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Ashland residents will get chance to vote on meals tax

ASHLAND — Voters here will decide in November whether to renew the city's 5 percent tax on prepared food and beverages.

The City Council voted unanimously Tuesday to put the issue before voters.

"Our function tonight is not to decide whether to keep the tax. It's whether to put it out to voters," Councilman Greg Lemhouse said.

If the tax isn't renewed, it will sunset on Dec. 31.

Most of the tax revenue — 80 percent — is used to pay for past upgrades to Ashland's sewage treatment plant, while 20 percent pays for parkland and open-space purchases.

Council members got an earful at Tuesday's meeting from people in the hotel and restaurant industries who think the meals tax drives away business.

Ashland Springs Hotel General Manager Don Anway, who used to manage the Red Lion Hotel in Medford, said the tax puts the Ashland hotel at a disadvantage against surrounding towns when it tries to compete for large groups such as wedding parties and conventions. The Ashland Springs Hotel provides food as well as lodging.

"This is an obstacle for us when we are out promoting. People do notice it," Anway said of the city's tax on prepared food and beverages.

He said sometimes the hotel will absorb the 5 percent tax rather than passing it on to customers just to attract a large group. For a $10,000 banquet, that means the hotel is having to absorb $500.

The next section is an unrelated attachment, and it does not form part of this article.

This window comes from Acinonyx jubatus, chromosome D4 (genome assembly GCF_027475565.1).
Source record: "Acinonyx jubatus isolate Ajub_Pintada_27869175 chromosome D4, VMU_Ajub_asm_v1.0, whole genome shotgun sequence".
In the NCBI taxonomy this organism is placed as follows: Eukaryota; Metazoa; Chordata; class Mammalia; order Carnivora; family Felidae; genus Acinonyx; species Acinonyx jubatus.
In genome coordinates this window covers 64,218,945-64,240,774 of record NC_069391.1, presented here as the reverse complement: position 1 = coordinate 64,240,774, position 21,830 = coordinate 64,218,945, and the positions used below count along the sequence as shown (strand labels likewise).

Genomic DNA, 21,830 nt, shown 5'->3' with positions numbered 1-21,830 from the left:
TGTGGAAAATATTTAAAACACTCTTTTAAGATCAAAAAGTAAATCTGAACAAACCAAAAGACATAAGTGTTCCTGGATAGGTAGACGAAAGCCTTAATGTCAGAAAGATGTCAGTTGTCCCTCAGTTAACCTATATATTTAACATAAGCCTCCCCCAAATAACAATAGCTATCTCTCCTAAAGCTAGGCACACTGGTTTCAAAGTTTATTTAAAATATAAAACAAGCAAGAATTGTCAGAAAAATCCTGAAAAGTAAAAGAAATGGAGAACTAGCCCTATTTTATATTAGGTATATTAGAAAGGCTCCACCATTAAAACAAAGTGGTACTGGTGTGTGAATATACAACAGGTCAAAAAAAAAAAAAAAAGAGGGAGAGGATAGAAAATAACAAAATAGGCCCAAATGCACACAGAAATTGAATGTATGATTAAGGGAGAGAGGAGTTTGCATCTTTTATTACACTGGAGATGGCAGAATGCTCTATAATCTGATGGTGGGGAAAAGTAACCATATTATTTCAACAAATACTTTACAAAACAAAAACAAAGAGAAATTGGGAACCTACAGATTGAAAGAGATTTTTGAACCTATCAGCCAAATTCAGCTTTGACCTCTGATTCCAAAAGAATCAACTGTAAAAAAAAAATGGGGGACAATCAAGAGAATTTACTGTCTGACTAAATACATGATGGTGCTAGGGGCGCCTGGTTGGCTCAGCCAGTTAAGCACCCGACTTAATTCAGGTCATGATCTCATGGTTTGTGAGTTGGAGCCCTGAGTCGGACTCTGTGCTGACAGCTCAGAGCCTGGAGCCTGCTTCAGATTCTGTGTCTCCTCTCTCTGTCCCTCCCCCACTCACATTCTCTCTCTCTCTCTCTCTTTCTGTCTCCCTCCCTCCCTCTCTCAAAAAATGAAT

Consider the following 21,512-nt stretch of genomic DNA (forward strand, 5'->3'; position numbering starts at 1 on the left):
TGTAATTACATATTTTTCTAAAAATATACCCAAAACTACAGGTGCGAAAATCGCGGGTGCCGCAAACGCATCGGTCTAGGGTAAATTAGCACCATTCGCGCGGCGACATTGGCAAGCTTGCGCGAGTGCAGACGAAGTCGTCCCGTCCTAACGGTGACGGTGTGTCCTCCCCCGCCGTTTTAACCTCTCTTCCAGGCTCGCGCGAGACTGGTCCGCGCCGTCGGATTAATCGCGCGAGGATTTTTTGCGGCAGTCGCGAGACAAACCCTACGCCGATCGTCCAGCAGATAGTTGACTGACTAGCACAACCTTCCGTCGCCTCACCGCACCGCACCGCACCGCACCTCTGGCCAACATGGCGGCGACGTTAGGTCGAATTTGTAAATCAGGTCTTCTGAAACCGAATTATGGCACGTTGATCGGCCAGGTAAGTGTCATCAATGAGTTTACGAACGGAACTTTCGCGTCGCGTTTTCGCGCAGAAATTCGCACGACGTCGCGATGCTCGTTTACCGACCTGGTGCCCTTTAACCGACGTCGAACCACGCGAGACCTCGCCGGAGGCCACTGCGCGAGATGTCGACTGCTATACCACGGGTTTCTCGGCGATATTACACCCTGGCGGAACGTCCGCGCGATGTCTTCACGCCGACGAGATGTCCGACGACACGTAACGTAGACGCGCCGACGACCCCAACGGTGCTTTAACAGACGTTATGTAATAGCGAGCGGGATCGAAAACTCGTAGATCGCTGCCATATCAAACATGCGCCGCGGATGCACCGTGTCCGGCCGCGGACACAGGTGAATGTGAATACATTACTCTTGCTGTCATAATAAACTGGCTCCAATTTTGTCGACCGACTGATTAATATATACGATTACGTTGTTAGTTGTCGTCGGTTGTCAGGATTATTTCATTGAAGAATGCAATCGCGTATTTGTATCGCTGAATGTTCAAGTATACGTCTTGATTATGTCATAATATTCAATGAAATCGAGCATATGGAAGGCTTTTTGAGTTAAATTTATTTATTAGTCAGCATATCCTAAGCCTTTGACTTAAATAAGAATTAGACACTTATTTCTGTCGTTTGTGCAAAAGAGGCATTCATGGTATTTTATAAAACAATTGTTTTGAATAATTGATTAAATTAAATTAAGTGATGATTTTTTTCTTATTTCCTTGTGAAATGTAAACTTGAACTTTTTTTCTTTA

Brandon Kirkland, who lives in Talent, said he and his relatives in Grants Pass avoid dining in Ashland. He testified about the effects of the tax even though he said the floral shop he owns in Ashland would have to pay higher sewer bills if the tax is not renewed.

Ashland Finance Director Lee Tuneberg has estimated that sewage bills would have to climb by 60 percent if the tax is not renewed.

The city previously took out a $24 million loan to help pay for sewage treatment plant upgrades to meet tightening Oregon Department of Environmental Quality standards. The city must pay $1.8 million each year until 2024.

Although council members voted to put the issue of whether to renew the tax before voters, there are still details to be worked out.

The Ashland Parks and Recreation Commission would like the parks department to continue receiving 20 percent of revenues if the tax is renewed. However, commissioners would like to broaden the uses for the tax beyond only being able to buy parkland and open space.

Parks Director Don Robertson said the commission also would like to be able to use the money to develop parks and to pay for major rehabilitation projects on existing parks.

Some City Council members said they would like city staff to investigate the possibility of putting a tax cap on catered events for large groups that spend $8,000 or more. That could help Ashland be more competitive in attracting large groups, such as those attending conventions.

The council also must decide the duration of any renewal of the tax it puts before voters. Although the sewage treatment plant upgrade loan will be paid off in 2024, the city faces new DEQ requirements to cool Ashland's sewage effluent.

The city may have to pay more for sewage upgrades if, for example, it has to build a cooling tower, City Administrator Martha Bennett said.

Past sewage plant upgrades allow the city to remove phosphorus from its sewage effluent. Phosphorus as well as warm water temperatures are harmful to fish. Ashland's effluent drains into Bear Creek.

Vickie Aldous is a reporter for the Ashland Daily Tidings. She can be reached at 479-8199 or vlaldous@yahoo.com.